Black Futures Lab Aims to Create the Largest Political Study of Black People in U.S. History

With midterm elections looming Black Futures Lab's census will inform on issues specific to the Black community.

Traditionally, voter drives include door knocking and phone calls employed by civic organizations to engage or register American citizens in hopes they turn up on election day.

This midterm election year, Black Futures Lab is employing an innovative approach with a nationwide census project designed to get out the Black vote and build the Black agenda. Alicia Garza, founder and principal of Black Futures Lab, told BET News that the purpose of the organization’s Black Census Project is to arm Black Americans with the tools needed to advocate their concerns to elected officials long after the results come in and leaders assume office.

“We know that as we're talking to people about voting, we also need to be talking to people about policy change,” said Garza.

Black Futures Lab has partnered with 50 grassroots Black led organizations that are doing outreach in Black communities to raise awareness about the census project. They have also partnered with BET’s #ReclaimYourVote22 midterm election campaign.

First launched in 2018, Black Futures Lab’s Black Census Project was created to address what Garza says was a gap between what politicians believed mattered to Black voters and issues Black voters really cared about. The civic engagement organization is working to narrow that gap through this year’s Black Census Project, with an aim to talk to more than 200,000 people nationwide - which according to Garza, would make it the largest independent survey of Black people ever conducted in the United States.

“What I hear in the Black Census all the time is that nobody ever asked me what I think or what I want for our future,” said Garza. And while data from the census project can better inform politicians, Garza reports, Black Futures Lab also conducts training so that citizens will have the tools to hold them accountable.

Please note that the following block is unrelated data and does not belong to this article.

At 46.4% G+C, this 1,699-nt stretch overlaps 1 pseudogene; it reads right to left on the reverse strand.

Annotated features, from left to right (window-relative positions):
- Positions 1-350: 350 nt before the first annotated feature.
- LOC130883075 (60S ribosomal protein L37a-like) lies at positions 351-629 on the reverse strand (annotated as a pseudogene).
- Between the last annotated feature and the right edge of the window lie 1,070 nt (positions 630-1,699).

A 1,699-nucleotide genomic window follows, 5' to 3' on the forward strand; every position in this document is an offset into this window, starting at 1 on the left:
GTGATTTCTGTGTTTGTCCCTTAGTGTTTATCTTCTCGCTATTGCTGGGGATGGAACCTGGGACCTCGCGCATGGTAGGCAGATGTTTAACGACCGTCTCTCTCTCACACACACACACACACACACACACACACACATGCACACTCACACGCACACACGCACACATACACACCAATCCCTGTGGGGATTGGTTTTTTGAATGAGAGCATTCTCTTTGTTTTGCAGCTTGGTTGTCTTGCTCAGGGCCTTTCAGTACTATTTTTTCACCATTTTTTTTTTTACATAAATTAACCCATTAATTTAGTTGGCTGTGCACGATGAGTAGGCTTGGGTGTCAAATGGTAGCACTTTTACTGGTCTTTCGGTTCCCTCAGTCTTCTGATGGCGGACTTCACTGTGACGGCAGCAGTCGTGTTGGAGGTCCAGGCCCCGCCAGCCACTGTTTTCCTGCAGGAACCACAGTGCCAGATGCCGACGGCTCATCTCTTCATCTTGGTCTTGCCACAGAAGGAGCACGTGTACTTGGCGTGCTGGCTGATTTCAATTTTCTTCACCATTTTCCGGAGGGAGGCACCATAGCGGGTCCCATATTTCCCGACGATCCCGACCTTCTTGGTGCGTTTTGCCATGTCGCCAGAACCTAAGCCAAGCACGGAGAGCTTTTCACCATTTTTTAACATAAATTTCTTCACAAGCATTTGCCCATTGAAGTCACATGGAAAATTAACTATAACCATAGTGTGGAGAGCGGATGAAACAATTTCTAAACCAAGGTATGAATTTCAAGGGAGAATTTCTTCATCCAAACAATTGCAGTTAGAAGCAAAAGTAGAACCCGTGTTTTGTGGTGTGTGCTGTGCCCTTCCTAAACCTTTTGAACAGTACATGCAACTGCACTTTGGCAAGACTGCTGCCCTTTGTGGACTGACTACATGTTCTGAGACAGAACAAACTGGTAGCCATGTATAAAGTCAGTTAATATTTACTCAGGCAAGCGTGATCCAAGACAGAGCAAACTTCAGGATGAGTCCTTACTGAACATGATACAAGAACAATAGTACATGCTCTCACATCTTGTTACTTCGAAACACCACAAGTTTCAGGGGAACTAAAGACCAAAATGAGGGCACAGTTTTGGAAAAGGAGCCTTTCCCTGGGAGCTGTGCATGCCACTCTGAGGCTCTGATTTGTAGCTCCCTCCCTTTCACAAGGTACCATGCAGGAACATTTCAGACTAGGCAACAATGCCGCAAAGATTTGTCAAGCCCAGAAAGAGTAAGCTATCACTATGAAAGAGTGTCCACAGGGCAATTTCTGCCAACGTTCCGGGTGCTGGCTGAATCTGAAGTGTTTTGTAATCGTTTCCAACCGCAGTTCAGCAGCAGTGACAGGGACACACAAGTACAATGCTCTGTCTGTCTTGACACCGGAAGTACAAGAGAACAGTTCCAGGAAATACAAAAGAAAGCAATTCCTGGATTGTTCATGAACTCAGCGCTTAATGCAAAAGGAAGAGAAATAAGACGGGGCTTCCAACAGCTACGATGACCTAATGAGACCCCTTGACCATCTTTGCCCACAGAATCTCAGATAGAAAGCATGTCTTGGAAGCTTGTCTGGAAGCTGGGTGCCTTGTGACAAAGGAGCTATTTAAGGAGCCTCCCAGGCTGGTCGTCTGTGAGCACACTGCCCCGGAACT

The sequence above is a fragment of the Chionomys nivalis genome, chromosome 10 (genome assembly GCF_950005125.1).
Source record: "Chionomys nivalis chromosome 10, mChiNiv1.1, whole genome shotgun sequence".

“Every time there's an election people come into our communities. They hold events and cookouts and do the Dougie on stage,” said Garza “but when it comes to changing the rules, all of a sudden nobody's around.”

The Black Census Project gauges participants' opinions about political leaders, American institutions, and problems impacting the Black community as well as their level of civic engagement.

“We are doing the work that our elected officials should be doing. We are doing the work that our government should be doing. Going out and talking directly to constituencies that have everything at stake when it comes to the rules that are being made about our lives,” said Garza.

Garza says that while Black people do desire to participate in democracy, she often hears feedback from the community that elected leaders could do a better job of recognizing that common issues impacting all Americans is felt more systematically in the Black community.

“Folks are tired of being asked to show up and not have their governments show up for them - and not have their elected officials show up for them.”

With the Black Census Project, Garza says the ultimate win would be to not just increase participation on election day, but to build a tool that could potentially help reshape democracy.

“What is really going to change the way that people think about the power of their vote is the decisions that get made as a result of it,” said Garza who added, “so that's really what we're focused on.”

Black Futures Lab is encouraging your participation in the #ReclaimYourVote2022 campaign by taking the Black Census which can be found on their website.

You can also check your voter status, register to vote, and learn about your local candidates via their Electoral Action Center.

Visit Reclaim Your Vote: Your Voice, Your Power, Our Democracy for more information.

Visit to register to vote, check your registration status, and find voter registration deadlines.

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